I guess the real question is "Is social networking good for developers?".
I can only offer my personal observation that indeed, it is - when used properly.
Many companies have corporate firewall policies that block social networking sites
like Twitter and Facebook. I guess the rationale is that we must prevent clear
- thinking, responsible adult employees from exercising free will and educating
themselves, which can of course be of direct benefit to the company that employs
them. They assume, largely incorrectly, that employees will abuse this freedom
and spend hours online with their friends to the exclusion of the work they're
being paid to do for the company.
While there are certainly a few deadbeat employees in any organization that will
inevitably do this, if you take Twitter away then the deadbeats will simply do
something else - like playing Solitaire instead of working. The lesson here is
that if you are a company that wants its employees to grow and contribute more
value, blocking all of them from social networking sites because of a small number
of losers is simply shooting yourself in the foot. Essentially, the "Nanny
When I first signed up for Twitter in November of 2007, I determined almost immediately
that I would use it primarily to follow other .NET developers, which is what I still do today, and of course most of my followers are other developers.
Corporate firewalls have never stopped me from using Twitter. I just switch to a
desktop third party client such as Seesmic, which they usually are not smart
enough to block. And if they blocked that, then I'd just go ahead and write
my own online Twitter client using Twitterizer, TweetSharp, Linq to Twitter,
or any one of a number of quality Twitter API client libraries.
Because I primarily follow other developers, this has shaped my Twitter stream over
time to almost always contains information and links that are useful to me. Here
is an example.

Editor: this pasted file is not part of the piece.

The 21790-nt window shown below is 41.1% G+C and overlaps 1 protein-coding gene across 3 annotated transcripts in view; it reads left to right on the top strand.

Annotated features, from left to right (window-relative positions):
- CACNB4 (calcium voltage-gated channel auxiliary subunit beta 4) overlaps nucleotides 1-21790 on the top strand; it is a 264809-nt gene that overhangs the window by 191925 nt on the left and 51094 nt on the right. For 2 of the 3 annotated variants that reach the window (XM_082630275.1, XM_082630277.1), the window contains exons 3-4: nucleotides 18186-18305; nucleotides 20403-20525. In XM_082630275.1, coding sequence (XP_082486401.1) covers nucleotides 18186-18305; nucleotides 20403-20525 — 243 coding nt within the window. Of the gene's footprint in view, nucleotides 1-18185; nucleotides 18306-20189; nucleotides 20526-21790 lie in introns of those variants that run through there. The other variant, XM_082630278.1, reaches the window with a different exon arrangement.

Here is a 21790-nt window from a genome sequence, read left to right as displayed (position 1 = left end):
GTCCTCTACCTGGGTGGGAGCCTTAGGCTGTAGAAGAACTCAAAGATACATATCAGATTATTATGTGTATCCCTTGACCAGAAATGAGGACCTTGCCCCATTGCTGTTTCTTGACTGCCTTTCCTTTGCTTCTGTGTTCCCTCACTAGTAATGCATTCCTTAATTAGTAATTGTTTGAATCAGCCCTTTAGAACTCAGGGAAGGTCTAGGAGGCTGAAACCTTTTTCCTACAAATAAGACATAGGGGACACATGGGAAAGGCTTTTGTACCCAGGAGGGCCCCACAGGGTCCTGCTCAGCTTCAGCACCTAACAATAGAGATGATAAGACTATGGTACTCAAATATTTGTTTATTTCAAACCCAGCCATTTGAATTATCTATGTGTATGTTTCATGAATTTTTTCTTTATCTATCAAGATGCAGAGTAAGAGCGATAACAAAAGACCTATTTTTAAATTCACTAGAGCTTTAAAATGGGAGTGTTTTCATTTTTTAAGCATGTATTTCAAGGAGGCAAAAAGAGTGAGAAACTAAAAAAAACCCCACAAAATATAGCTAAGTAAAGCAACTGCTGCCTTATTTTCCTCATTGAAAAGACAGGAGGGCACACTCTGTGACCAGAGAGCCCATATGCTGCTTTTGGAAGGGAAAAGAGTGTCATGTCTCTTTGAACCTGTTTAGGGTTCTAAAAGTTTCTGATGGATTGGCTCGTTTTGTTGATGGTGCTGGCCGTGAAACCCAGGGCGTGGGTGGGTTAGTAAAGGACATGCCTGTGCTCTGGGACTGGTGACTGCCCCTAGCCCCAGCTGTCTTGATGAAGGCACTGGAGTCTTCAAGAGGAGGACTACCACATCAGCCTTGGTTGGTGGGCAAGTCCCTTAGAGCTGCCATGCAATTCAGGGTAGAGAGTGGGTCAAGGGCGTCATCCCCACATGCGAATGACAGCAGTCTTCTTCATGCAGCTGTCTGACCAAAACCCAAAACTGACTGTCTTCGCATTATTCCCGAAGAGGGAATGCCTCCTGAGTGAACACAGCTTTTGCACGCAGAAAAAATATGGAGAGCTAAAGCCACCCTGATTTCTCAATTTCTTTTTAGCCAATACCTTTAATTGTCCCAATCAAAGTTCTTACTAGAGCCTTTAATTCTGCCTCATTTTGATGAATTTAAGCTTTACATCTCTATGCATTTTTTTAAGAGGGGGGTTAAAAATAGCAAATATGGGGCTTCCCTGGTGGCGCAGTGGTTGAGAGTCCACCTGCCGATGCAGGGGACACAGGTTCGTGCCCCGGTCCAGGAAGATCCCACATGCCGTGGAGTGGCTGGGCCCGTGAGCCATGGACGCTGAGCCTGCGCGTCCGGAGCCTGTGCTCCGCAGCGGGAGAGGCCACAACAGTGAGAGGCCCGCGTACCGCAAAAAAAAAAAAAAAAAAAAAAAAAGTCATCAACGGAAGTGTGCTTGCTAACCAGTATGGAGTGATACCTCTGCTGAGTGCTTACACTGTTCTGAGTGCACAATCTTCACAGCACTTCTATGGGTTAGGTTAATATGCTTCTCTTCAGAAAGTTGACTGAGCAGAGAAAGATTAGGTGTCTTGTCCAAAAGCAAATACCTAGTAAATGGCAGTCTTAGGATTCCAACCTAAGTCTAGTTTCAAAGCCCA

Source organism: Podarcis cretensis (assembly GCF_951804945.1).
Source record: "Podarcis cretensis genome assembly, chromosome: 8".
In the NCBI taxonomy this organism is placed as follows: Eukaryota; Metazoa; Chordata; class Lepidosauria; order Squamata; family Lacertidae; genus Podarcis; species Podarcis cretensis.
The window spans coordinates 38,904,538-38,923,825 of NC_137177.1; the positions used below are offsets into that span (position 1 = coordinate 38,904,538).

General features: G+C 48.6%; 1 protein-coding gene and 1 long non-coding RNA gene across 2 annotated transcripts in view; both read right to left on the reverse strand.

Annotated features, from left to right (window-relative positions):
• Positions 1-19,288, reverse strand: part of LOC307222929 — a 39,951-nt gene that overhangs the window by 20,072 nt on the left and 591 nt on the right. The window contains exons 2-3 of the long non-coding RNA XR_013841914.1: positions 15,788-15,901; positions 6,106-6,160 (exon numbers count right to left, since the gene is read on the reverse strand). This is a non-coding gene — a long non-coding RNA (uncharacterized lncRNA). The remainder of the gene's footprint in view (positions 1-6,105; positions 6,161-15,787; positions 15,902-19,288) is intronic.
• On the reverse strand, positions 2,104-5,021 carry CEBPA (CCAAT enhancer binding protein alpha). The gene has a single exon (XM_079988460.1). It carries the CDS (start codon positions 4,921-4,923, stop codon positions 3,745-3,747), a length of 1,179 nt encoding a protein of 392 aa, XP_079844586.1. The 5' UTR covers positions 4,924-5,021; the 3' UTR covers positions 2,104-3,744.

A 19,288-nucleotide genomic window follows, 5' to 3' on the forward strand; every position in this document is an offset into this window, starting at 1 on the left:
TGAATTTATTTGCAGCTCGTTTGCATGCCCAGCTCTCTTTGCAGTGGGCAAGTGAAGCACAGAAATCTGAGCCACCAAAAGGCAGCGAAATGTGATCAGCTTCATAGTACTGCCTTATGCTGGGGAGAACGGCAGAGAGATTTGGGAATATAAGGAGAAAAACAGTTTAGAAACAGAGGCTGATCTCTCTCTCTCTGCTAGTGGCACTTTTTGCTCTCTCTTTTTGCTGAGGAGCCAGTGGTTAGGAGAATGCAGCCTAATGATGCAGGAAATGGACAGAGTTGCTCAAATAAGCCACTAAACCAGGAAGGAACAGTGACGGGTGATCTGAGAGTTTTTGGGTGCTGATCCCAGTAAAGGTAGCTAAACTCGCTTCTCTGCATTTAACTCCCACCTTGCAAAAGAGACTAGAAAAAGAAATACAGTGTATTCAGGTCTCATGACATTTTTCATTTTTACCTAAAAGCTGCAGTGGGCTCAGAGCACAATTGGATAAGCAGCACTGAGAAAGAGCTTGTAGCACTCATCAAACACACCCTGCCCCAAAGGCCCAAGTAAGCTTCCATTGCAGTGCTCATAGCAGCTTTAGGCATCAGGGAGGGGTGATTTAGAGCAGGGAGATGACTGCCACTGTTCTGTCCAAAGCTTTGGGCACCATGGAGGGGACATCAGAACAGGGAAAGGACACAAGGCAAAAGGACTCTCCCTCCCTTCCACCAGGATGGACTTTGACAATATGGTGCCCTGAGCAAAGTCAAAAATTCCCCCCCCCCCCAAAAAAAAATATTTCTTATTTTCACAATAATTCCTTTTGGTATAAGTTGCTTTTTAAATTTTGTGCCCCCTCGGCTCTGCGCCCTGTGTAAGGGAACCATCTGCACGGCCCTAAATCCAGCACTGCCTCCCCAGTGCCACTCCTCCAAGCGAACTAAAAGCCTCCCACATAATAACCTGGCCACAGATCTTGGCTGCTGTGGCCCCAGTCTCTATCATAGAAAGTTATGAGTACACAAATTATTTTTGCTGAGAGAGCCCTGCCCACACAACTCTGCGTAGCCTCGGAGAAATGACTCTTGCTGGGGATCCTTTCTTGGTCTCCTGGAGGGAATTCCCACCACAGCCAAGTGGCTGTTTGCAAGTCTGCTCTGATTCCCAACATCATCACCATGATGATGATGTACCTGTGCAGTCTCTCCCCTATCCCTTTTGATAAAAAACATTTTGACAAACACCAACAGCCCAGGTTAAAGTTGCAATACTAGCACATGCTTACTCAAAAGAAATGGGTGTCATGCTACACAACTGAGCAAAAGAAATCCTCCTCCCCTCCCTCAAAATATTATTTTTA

David Penton, a .NET and SQL Server dev from Dallas, tweeted:
"I'm looking through a method right now where someone had used DateTime.Now
15 times. In one method."
Interested, I tweeted back:
"DateTime.now -- what's wrong with that?"
"if you only need to call it once, why call it many times? Plus, lots of times
you can use UtcNow which is about 30x faster."
I agreed, tweeting:
"if you store it in a variable it will be the same value throughout. Agreed.
Though calling DateTime.Now incurs little overhead."
Then Keyvan Nayyeri chimed in:
"DateTime.Now is basically expensive in its internal working. There is a discussion
about it in CLR via C#."
I asked Keyvan to provide a link, and he did. So here is what I learned from this
short interchange on Twitter:
Contrary to my original assumption, DateTime.Now is indeed expensive, especially
when called repeatedly in a loop. Take a look at what it disassembles to from
public static DateTime Now
DateTime utcNow = UtcNow;
bool isAmbiguousLocalDst = false;
long ticks = TimeZoneInfo.GetDateTimeNowUtcOffsetFromUtc(utcNow, out isAmbiguousLocalDst).Ticks;
long num2 = utcNow.Ticks + ticks;
if (num2 > 0x2bca2875f4373fffL)
return new DateTime(0x2bca2875f4373fffL, DateTimeKind.Local);
if (num2 < 0L)
return new DateTime(0L, DateTimeKind.Local);
return new DateTime(num2, DateTimeKind.Local, isAmbiguousLocalDst);
You can see above that there is a lot of stuff going on there just to return local
time. By contrast, let's have a look at DateTime.UtcNow:
// This is about 117 times faster than DateTime.Now above
public static DateTime UtcNow
[TargetedPatchingOptOut("Performance critical to inline across NGen image boundaries"), SecuritySafeCritical]
return new DateTime((ulong) ((GetSystemTimeAsFileTime() + 0x701ce1722770000L) | 0x4000000000000000L));
On my machine, running 1 million iterations of each of the above, DateTime.UtcNow
is about 117 times faster: 12 ms vs 1,412 ms. And the fact of the matter is,
the only situation where you would really need local time is for display to the
user, which almost never happens in "a loop".
Another example: I was having difficulty getting XDebug working with JetBrains PHPStorm.
I tweeted asking for help. Both Nikolay Matveev of Jetbrains and Brad Bell responded with help. Brad even emailed me his php.ini file and a couple of configuration
screenshots. His settings worked perfectly the first time, saving me hours of
toil and frustration. Twitter has come to the rescue dozens of times.
Over the last nearly four years on Twitter, I have learned much. Whether it was something
like the above, or a valuable link to an article or blog post, or just some quick
information, Twitter has earned the right to be my useful companion during working
hours. It's also a good tool for sharing information with like-minded folks.
Facebook is also a useful tool, but, like Twitter, it requires that you carefully
build a cadre of friends who are meaningful to what you do.